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Assembly race heats up as early voters turn out in record numbers

Democratic Party cites high early turnout as potential advantage; People Power Party urges last-ditch efforts

By Kim Arin

Published : April 7, 2024 - 15:38

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Democratic Party of Korea chief Rep. Lee Jae-myung speaks during a rally in Seoul on Sunday. (Yonhap) Democratic Party of Korea chief Rep. Lee Jae-myung speaks during a rally in Seoul on Sunday. (Yonhap)

More registered voters than ever turned out for early voting on Friday and Saturday, further heating up the election race, with the Democratic Party of Korea claiming that it points to their advantage.

According to the National Election Commission, the early voter turnout rate was 31.2 percent -- the highest since early voting was introduced in 2016.

In the Democratic Party's turf, namely the Jeolla Provinces, the rate was highest with around 40 percent showing up to vote early. By contrast, in conservative strongholds such as Daegu, the rate was one of the lowest in the country at around 25 percent.

The Democratic Party said the high early turnout was “reflective of the South Korean public's desire to punish the Yoon Suk Yeol administration at the earliest possible date.” “The people have demonstrated their sovereign power by voting,” Rep. Kang Sun-woo, the party spokesperson, said in a statement.

The Rebuilding Korea Party, a new third party composed of Democratic Party-affiliated figures, said citizens “have responded with a fervent will to strike back at those who try to rule over the people.” The party, founded and headed by the legally embattled former Justice Minister Cho Kuk, was publicly endorsed by previous President Moon Jae-in.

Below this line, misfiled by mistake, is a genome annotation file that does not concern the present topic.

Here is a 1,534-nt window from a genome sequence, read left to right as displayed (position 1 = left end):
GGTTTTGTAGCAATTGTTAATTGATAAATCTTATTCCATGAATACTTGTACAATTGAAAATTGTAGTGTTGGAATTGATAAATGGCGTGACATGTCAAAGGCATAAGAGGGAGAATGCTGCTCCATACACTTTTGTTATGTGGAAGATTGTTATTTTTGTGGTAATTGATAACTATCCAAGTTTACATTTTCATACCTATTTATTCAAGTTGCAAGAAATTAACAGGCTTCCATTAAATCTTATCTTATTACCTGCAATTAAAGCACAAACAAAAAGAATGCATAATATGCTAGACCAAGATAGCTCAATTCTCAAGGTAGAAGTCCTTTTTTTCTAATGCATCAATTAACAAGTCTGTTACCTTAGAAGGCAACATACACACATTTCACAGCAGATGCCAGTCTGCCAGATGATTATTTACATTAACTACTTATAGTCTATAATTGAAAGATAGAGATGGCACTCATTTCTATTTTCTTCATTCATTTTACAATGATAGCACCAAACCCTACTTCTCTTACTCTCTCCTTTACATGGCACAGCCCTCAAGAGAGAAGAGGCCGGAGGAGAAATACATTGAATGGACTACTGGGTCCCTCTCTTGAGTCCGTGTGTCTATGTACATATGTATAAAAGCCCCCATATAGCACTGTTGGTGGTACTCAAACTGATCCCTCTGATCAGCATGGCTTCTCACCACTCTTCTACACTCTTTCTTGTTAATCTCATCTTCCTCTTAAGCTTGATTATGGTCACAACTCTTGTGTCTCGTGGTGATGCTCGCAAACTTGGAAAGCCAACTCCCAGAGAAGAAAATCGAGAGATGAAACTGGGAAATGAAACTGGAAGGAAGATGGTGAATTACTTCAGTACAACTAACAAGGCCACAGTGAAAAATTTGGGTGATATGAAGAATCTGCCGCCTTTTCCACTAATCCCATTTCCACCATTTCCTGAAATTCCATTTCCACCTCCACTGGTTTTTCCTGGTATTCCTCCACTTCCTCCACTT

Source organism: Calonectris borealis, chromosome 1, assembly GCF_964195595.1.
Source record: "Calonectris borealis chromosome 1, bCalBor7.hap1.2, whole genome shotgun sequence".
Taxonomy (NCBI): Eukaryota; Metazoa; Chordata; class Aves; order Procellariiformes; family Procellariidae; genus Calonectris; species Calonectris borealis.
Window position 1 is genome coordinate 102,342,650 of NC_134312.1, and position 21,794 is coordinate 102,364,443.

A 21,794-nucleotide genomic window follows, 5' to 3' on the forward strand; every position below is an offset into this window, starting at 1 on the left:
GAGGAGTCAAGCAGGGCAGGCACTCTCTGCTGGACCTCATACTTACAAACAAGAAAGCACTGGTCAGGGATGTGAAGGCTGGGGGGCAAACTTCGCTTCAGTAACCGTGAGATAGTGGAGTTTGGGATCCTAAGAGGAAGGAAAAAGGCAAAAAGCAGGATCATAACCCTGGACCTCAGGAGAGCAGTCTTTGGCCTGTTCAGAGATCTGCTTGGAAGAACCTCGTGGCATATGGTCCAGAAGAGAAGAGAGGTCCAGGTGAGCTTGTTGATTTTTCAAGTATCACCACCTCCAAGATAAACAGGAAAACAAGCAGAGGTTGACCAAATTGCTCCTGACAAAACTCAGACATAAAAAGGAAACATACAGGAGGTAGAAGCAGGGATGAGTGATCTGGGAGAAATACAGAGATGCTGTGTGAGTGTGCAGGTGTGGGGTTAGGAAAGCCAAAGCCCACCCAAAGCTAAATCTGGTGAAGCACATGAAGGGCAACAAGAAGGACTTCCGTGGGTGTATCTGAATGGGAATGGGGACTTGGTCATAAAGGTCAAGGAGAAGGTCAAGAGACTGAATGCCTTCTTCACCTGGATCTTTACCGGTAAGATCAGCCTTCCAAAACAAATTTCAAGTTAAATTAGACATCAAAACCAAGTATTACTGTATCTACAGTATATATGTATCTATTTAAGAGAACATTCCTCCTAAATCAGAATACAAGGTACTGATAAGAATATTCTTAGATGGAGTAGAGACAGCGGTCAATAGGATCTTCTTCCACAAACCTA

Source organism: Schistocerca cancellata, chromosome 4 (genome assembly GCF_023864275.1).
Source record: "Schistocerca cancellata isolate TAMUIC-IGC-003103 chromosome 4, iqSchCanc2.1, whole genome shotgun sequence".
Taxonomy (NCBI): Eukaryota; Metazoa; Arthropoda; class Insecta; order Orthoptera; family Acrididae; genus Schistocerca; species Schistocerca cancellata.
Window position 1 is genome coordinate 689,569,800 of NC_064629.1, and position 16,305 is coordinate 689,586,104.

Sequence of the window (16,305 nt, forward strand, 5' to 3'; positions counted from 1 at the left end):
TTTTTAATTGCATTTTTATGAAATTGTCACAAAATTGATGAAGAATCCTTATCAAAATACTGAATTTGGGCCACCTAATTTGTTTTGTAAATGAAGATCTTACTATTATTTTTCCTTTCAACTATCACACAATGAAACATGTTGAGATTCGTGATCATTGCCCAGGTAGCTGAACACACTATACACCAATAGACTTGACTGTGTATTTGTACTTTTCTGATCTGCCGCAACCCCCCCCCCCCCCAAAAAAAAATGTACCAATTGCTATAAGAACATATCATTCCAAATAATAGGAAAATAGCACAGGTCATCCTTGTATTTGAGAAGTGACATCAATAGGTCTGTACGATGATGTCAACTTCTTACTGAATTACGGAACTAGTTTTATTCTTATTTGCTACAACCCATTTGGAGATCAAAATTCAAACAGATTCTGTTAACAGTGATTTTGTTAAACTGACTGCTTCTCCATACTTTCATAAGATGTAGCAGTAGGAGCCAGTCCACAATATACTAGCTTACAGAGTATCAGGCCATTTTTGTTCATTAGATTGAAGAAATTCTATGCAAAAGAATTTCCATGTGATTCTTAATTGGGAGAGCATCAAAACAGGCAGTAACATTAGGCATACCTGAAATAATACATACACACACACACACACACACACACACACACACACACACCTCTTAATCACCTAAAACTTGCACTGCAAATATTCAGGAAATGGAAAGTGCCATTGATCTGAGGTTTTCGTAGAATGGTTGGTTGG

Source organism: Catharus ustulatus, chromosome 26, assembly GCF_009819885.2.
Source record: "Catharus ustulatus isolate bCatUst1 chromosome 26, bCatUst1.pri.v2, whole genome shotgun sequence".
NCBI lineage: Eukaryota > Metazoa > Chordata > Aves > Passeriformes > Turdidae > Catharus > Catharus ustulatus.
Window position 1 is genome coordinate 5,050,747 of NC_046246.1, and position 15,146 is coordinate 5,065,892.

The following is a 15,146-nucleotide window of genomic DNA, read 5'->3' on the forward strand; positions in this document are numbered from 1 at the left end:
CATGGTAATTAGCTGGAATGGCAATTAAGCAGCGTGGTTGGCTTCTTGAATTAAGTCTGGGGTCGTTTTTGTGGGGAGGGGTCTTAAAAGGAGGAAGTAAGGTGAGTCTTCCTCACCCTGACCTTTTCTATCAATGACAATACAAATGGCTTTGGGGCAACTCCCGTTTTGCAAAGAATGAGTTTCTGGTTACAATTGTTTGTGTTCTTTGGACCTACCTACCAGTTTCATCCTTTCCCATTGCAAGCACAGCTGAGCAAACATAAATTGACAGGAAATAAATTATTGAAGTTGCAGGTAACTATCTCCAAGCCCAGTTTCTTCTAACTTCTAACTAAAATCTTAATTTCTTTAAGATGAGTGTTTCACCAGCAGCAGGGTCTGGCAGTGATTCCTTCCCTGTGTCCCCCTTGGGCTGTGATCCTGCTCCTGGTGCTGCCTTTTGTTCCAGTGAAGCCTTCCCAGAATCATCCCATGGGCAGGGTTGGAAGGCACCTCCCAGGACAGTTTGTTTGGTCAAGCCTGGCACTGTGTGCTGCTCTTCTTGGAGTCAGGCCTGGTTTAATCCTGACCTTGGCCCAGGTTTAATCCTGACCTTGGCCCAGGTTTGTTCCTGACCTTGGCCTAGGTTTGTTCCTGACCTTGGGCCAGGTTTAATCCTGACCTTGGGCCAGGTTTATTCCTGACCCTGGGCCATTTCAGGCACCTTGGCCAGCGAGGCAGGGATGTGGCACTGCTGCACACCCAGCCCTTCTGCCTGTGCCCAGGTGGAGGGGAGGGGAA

History suggests a high voter turnout favors the left.

The last general election in 2020 saw a then-record-high early voting turnout of 26.6 percent. Turnout on the day of the election was also an all-time high, with 66.2 percent of registered voters having cast their ballot. The results were a landslide victory for the Democratic Party, which won some 60 percent of the seats in the National Assembly.

The main opposition Democratic Party, while stating that the high turnout would be to its benefit, is wary of more people voting early leading to a drop in voting on the day of the election on Wednesday.

Rep. Lee Jae-myung, the party’s chief, reminded a crowd of supporters during a Saturday rally that the 2022 presidential election was lost by just 0.73 percent. “If more of us had voted, we would have won. That still holds true with this election. We vote, we win,” he said.

The latest polls and analyses are raising alarms within the ruling People Power Party.

Na Kyung-won, who co-heads the People Power Party’s election steering committee, urged more of the conservative base to vote on election day in an emergency press briefing Sunday.

“The stakes of this election are too high to allow Democratic Party dominance,” she said. “Let’s show the power of votes on April 10. Now is the time to step up and not let us fall behind.”

Rep. Kweon Seong-dong, a four-term lawmaker with the ruling party, held a press briefing on the same day to deliver a similar message. “I’m taking a break from campaigning to address the dire circumstances,” he said. “The signs are not good for this election. Independent analysts say the Democratic Party may win enough seats to revise the Constitution.”

Kweon said that the coalition of the Democratic Party and its spinoff parties in the next session of the Assembly was “especially alarming.”

“Lee of the Democratic Party and Cho of the Rebuilding Korea Party share the same goal in pursuing a seat in the Assembly -- to gain immunity from the criminal charges they are facing,” he said.